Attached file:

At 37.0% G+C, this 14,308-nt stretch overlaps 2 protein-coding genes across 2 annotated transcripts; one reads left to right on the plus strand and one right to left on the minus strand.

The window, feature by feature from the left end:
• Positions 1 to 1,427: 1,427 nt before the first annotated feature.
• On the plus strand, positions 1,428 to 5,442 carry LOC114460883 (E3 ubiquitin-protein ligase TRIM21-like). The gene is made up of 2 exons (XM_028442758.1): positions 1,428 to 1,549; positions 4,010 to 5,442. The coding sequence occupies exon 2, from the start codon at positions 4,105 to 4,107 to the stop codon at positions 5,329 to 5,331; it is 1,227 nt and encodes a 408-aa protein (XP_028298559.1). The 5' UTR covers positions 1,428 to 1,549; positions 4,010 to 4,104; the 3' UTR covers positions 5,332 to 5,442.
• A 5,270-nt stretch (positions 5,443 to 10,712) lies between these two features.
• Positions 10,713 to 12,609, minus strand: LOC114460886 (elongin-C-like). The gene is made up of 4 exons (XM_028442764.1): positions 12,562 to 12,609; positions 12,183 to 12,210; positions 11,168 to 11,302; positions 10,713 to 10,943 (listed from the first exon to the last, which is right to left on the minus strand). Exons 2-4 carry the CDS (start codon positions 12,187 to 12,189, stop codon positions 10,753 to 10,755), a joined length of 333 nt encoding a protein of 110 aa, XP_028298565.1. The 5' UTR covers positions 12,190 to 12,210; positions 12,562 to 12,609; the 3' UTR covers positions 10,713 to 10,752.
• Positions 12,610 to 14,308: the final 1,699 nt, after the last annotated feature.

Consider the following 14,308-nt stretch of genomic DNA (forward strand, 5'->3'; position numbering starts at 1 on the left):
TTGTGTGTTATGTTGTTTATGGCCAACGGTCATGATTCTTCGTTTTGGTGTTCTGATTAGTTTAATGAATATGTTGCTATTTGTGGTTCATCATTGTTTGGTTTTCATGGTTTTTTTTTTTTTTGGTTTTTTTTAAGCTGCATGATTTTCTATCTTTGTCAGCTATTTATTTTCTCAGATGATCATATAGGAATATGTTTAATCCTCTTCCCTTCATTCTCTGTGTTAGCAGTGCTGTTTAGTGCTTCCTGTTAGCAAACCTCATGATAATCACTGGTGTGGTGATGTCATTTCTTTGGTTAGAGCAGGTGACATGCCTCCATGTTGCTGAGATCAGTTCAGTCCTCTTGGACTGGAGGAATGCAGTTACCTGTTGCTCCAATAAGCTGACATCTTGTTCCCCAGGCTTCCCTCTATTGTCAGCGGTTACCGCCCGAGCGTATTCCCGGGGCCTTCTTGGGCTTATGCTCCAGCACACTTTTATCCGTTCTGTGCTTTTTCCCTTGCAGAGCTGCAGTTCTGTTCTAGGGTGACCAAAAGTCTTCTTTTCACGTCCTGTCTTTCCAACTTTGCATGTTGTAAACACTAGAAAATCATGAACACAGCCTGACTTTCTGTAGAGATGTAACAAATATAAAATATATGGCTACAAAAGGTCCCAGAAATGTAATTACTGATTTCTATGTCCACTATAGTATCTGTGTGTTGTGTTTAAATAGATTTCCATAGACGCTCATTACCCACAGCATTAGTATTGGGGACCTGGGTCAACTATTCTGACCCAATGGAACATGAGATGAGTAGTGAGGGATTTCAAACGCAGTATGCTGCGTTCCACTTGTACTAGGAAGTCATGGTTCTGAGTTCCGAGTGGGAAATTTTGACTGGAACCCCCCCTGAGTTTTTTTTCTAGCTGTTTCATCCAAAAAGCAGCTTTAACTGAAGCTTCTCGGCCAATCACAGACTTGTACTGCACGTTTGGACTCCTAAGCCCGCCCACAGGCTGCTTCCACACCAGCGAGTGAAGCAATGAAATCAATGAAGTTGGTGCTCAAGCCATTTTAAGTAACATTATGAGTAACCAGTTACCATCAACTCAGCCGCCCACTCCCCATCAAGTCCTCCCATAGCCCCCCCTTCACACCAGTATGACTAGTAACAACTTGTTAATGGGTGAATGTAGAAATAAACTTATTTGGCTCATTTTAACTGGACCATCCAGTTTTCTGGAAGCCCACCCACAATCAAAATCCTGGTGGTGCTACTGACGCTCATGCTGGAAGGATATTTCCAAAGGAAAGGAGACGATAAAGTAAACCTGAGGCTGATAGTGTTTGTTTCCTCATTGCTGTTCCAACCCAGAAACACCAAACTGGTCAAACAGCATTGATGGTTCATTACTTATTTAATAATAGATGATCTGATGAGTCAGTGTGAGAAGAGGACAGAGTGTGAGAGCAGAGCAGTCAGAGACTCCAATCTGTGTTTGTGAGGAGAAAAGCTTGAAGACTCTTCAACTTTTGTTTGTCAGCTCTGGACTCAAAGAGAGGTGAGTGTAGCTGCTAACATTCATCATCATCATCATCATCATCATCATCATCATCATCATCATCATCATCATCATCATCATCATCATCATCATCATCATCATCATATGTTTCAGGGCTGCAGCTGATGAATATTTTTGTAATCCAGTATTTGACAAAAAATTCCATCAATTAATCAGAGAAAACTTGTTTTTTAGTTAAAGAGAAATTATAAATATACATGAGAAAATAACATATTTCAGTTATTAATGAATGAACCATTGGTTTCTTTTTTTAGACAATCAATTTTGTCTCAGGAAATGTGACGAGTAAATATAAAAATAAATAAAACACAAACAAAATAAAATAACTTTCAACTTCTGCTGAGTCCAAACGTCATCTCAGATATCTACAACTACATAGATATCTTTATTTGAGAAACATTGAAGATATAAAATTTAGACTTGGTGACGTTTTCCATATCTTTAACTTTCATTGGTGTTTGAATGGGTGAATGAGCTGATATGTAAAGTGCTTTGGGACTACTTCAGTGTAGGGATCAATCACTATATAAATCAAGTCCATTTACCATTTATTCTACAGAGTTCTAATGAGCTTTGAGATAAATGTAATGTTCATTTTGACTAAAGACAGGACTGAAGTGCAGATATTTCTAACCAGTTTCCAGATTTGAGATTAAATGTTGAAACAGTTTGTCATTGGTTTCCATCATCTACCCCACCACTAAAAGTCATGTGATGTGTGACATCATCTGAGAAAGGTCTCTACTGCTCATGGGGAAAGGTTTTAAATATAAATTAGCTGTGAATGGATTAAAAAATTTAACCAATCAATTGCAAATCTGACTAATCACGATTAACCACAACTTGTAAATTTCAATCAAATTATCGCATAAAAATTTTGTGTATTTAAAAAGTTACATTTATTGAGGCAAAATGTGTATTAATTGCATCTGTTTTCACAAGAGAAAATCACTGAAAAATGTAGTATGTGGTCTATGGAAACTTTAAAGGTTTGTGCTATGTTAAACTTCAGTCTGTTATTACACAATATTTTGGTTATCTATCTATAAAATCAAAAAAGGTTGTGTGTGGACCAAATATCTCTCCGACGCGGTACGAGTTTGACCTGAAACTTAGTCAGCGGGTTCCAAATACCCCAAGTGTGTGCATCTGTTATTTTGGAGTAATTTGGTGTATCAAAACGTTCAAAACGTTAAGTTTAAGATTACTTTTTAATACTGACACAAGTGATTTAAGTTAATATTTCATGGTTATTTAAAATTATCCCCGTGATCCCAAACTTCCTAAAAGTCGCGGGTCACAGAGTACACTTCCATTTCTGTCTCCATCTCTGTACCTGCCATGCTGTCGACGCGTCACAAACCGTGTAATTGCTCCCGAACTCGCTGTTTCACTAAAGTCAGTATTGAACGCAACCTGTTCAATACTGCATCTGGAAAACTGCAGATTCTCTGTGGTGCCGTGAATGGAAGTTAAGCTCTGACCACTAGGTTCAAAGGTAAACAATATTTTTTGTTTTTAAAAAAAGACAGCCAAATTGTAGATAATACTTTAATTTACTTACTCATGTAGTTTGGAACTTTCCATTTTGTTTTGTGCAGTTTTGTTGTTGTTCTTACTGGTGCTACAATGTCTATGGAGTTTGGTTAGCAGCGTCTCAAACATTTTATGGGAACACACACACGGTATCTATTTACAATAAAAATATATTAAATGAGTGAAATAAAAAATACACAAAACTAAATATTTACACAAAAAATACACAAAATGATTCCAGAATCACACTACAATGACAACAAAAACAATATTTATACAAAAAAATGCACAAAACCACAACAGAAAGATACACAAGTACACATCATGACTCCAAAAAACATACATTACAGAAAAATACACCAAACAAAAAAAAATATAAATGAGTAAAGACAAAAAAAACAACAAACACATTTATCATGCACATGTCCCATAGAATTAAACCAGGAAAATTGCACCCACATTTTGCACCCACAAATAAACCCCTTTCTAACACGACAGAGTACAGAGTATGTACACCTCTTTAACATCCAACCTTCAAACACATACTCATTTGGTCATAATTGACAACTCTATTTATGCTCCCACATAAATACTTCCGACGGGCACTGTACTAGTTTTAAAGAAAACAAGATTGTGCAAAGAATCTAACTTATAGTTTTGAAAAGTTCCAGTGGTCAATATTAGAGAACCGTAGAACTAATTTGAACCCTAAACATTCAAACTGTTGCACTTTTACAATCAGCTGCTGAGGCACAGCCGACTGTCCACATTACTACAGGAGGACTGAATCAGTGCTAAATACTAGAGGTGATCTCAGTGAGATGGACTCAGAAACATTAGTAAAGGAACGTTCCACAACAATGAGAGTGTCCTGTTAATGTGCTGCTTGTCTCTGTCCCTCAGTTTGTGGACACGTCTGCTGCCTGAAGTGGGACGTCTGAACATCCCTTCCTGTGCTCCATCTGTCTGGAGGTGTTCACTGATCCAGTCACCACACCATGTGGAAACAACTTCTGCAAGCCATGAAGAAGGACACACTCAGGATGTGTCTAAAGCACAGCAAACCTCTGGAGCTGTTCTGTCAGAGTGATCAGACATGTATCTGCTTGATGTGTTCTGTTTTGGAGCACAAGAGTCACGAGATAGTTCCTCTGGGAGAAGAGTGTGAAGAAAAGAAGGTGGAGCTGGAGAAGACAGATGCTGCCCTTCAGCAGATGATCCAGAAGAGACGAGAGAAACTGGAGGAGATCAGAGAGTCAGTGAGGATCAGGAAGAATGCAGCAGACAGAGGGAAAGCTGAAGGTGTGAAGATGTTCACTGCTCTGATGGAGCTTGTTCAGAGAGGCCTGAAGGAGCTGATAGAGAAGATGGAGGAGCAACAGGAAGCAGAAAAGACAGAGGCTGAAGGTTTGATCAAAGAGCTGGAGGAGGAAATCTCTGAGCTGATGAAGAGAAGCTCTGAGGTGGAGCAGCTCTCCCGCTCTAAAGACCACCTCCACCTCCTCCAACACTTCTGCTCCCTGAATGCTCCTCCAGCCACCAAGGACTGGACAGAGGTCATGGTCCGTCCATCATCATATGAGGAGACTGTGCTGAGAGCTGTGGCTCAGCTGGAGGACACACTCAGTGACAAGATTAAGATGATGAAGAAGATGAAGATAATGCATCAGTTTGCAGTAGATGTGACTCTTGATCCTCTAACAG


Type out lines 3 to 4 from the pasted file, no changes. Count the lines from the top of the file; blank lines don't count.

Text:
• Positions 1 to 1,427: 1,427 nt before the first annotated feature.
• On the plus strand, positions 1,428 to 5,442 carry LOC114460883 (E3 ubiquitin-protein ligase TRIM21-like). The gene is made up of 2 exons (XM_028442758.1): positions 1,428 to 1,549; positions 4,010 to 5,442. The coding sequence occupies exon 2, from the start codon at positions 4,105 to 4,107 to the stop codon at positions 5,329 to 5,331; it is 1,227 nt and encodes a 408-aa protein (XP_028298559.1). The 5' UTR covers positions 1,428 to 1,549; positions 4,010 to 4,104; the 3' UTR covers positions 5,332 to 5,442.